Look! Up there...
"when do we draw the line about what is a casual gamer or not?" ... "Reminder, if the mobile platform does starting running AAA games, do expect the price of those games to match the current price, there is no way a developer will be willing to spend as much money on developing game and then sell it at US$ 0.99"
I think you have answered your own question.
"Casual Gaming" (vs. Living Room/Hardcore/Full Fat gaming, whatever..) is not defined by platform, it is defined by attention span. Casual games are those that can be picked up and put down at will, e.g for five minutes at a time, without the need to invest dozens of hours of concentrated play to get the full experience out of the game.
Hence the £/$0.99 price point; these are the kind of games that can be developed by a small team with a relatively small investment due to the emphasis on 'fun' and 'game-play', vs the £/$35+ 'hardcore' game which requires a distinctly cinematic budget to develop (and test) vast quantities of 'shock and awe' content and/or "depth and complexity" which the casual gamer will not benefit from due to not having the necessary time or inclination to invest the required effort.
The key to success in the casual sphere seems to be getting the 'hook' of the game play mechanics just right, and if you can combine that with some off-kilter visual aesthetics so much the better. Unsurprisingly, the hotbed of innovative low-cost games at the moment seems to be (it was ever thus) the PC! There is a tonne of stuff out there in the £/$5.99 to £/$9.99 bracket that is well worth the money, and I don't just mean last year's failed hits being remaindered/recycled to try and recoup some of their losses (or Farcebook 'social' gaming which is an entirely different type of con).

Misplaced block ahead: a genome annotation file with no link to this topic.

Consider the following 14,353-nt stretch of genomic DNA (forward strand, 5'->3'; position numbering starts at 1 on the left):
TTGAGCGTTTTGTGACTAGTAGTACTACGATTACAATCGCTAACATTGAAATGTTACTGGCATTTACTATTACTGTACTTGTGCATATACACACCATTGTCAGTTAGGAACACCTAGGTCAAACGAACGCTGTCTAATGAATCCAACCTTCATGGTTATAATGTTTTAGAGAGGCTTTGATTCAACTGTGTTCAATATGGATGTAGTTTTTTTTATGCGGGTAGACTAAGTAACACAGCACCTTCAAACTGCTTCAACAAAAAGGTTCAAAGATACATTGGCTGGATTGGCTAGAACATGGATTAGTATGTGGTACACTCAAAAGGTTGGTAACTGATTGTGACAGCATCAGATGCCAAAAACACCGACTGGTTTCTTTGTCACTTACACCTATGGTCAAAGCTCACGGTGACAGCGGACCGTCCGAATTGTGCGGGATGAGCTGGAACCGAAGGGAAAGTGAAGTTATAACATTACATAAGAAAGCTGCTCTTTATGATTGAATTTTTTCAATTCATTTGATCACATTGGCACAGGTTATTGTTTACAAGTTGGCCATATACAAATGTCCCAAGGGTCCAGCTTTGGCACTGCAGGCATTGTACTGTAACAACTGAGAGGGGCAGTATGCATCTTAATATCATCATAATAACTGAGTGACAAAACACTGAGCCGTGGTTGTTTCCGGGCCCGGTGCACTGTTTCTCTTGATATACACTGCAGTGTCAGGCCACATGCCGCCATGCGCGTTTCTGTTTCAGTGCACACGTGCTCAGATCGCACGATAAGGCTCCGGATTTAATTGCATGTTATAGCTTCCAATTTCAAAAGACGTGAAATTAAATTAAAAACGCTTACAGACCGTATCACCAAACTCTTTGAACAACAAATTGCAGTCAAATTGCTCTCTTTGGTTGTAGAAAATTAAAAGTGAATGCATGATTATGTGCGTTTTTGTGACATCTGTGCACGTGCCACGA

By comparison to PC indie games, most of the mobile/casual games I have tried or seen seem boring by comparison. There is no particular reason why that should be the case (unfortunate, because you can't fit a PC in your back pocket for when you have five minutes to kill). It just seems that the open/upgradeable nature and relatively low barriers to entry of the PC attracts the most creative (independent) minds, whereas Android/iPhone mobile gaming seems to be drowning in corporately spawned derivative tat chasing the 'mass market'. Maybe developers are put off because it is very hard to get noticed amongst hundreds of thousands of other apps, whereas a stand-out game in the PC arena is competing with one or two orders of magnitude fewer competing games.
On the other hand, consoles are a victim of their own 'success'. If you are a newbie who wants to develop for consoles, forget it, because it's a closed shop requiring SDKs and signing your life away on NDAs, royalty agreements, etc. You need to be a fairly serious game studio with financial backing (in turn requiring a track record) before you can even start. Hardly encourages creative thinking, small projects or talented new entrants, which is why all you'll generally get is (big) teamthink and predictable sequels for the highest price they think they can fleece you for, exactly the same no-risk business model as Hollywood movies. No thanks.